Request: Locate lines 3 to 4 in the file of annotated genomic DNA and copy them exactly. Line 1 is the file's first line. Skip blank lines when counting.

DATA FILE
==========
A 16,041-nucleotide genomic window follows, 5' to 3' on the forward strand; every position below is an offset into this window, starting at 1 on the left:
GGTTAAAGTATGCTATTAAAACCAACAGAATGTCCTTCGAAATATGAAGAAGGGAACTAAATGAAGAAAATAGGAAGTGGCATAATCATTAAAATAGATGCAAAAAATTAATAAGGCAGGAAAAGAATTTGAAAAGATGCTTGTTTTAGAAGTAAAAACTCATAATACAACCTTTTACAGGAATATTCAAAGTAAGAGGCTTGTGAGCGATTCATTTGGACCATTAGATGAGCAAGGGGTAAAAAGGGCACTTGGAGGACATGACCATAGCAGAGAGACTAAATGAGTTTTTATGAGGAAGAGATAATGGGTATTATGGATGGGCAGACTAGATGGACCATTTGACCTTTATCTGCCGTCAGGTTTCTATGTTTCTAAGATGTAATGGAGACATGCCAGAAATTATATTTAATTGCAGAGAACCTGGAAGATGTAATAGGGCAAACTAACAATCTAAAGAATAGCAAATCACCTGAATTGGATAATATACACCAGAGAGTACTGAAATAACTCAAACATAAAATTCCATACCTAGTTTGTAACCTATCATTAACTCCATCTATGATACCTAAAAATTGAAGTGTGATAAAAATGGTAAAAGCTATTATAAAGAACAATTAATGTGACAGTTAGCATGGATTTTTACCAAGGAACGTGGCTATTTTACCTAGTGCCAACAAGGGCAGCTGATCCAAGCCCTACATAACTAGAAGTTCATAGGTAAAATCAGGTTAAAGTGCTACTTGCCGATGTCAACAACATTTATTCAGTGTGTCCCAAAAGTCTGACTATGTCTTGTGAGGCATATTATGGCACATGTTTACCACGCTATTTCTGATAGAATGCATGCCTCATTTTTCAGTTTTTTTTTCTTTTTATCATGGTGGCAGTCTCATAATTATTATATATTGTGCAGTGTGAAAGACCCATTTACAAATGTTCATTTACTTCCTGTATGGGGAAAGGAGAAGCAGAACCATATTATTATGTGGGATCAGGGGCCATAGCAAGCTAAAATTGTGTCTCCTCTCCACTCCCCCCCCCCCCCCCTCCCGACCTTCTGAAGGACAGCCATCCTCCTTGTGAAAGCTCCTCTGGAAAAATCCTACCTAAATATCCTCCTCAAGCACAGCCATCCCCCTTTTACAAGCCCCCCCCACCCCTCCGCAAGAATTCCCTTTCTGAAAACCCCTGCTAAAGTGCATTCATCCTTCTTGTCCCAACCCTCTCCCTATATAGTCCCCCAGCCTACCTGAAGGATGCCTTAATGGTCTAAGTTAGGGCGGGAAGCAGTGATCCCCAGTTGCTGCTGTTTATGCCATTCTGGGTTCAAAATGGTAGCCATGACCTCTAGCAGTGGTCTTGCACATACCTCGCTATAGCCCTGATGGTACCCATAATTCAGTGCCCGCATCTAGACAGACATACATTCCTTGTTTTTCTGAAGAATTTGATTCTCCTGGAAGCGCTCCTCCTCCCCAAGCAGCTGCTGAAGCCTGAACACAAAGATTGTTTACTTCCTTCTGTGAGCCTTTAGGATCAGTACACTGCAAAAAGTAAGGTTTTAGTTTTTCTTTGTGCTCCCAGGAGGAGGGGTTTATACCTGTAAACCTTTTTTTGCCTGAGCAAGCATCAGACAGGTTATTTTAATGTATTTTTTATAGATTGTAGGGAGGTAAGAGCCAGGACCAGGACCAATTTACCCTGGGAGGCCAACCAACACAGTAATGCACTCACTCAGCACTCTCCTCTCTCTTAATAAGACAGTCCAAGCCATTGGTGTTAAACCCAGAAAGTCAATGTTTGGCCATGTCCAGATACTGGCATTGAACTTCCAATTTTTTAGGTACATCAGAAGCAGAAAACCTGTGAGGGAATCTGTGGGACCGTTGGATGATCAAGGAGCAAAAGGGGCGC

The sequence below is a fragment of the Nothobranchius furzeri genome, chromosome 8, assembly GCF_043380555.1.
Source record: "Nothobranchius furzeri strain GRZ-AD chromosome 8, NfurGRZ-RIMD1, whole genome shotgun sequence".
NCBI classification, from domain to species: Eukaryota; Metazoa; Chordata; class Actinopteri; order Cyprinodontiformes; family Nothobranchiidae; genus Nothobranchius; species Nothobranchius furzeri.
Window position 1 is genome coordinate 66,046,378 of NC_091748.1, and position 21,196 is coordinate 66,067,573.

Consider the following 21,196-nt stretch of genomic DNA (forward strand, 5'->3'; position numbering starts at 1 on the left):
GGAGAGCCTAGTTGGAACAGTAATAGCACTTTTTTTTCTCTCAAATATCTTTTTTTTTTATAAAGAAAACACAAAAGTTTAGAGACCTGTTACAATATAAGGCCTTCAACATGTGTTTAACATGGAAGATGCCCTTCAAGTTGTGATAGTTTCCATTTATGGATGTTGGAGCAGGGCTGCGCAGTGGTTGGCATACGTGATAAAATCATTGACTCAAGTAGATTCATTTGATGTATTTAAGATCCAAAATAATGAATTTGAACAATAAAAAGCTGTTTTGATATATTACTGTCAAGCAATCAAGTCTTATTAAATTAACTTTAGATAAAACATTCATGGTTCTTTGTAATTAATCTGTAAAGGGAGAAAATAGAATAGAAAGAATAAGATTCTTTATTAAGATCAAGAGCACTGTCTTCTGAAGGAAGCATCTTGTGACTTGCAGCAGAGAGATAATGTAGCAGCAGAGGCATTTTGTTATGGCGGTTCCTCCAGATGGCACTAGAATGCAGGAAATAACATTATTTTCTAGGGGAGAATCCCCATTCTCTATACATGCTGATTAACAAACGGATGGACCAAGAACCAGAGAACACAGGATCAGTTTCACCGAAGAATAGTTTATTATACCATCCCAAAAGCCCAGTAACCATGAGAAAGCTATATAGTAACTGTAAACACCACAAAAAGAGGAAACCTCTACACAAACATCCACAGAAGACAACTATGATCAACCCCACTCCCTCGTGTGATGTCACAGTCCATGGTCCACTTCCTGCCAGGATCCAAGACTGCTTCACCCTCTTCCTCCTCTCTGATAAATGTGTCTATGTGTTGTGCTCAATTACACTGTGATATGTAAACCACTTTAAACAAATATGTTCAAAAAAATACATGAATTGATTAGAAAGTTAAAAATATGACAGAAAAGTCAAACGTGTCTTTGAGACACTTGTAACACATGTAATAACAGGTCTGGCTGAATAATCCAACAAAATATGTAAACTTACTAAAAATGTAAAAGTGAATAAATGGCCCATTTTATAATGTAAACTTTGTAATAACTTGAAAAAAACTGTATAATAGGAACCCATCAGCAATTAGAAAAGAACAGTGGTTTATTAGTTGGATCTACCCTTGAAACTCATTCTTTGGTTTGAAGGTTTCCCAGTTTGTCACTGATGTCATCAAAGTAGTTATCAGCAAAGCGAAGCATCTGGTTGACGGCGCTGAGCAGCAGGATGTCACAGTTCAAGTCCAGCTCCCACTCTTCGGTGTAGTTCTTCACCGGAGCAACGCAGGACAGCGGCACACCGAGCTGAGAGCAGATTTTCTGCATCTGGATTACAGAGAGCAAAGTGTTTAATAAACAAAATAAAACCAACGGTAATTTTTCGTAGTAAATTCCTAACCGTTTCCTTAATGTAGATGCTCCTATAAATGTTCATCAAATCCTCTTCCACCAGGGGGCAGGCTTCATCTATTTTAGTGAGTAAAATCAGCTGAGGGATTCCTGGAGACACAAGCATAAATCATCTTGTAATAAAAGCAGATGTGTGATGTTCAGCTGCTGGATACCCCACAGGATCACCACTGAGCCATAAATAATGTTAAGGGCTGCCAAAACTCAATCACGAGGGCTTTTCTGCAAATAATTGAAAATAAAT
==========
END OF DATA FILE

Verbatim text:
The sequence below is a fragment of the Nothobranchius furzeri genome, chromosome 8, assembly GCF_043380555.1.
Source record: "Nothobranchius furzeri strain GRZ-AD chromosome 8, NfurGRZ-RIMD1, whole genome shotgun sequence".